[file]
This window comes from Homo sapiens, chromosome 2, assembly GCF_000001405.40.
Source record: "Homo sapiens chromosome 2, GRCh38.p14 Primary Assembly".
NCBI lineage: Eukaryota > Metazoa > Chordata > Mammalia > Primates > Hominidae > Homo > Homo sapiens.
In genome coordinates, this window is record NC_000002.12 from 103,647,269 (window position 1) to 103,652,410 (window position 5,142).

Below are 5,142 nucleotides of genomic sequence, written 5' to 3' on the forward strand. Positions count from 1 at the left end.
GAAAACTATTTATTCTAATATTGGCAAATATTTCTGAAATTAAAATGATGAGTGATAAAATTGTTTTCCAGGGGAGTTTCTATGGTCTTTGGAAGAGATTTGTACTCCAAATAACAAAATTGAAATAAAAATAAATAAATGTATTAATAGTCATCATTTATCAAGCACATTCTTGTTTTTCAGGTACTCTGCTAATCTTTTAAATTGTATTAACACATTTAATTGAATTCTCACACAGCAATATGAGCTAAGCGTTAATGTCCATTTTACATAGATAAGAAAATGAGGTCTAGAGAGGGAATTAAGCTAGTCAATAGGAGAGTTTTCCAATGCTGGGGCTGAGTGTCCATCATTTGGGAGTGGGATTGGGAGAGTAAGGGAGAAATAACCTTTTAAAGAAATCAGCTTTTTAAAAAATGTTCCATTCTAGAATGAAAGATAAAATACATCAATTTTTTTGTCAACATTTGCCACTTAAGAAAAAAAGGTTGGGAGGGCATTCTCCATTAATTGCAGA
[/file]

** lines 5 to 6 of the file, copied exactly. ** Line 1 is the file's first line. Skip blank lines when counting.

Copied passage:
Below are 5,142 nucleotides of genomic sequence, written 5' to 3' on the forward strand. Positions count from 1 at the left end.
GAAAACTATTTATTCTAATATTGGCAAATATTTCTGAAATTAAAATGATGAGTGATAAAATTGTTTTCCAGGGGAGTTTCTATGGTCTTTGGAAGAGATTTGTACTCCAAATAACAAAATTGAAATAAAAATAAATAAATGTATTAATAGTCATCATTTATCAAGCACATTCTTGTTTTTCAGGTACTCTGCTAATCTTTTAAATTGTATTAACACATTTAATTGAATTCTCACACAGCAATATGAGCTAAGCGTTAATGTCCATTTTACATAGATAAGAAAATGAGGTCTAGAGAGGGAATTAAGCTAGTCAATAGGAGAGTTTTCCAATGCTGGGGCTGAGTGTCCATCATTTGGGAGTGGGATTGGGAGAGTAAGGGAGAAATAACCTTTTAAAGAAATCAGCTTTTTAAAAAATGTTCCATTCTAGAATGAAAGATAAAATACATCAATTTTTTTGTCAACATTTGCCACTTAAGAAAAAAAGGTTGGGAGGGCATTCTCCATTAATTGCAGA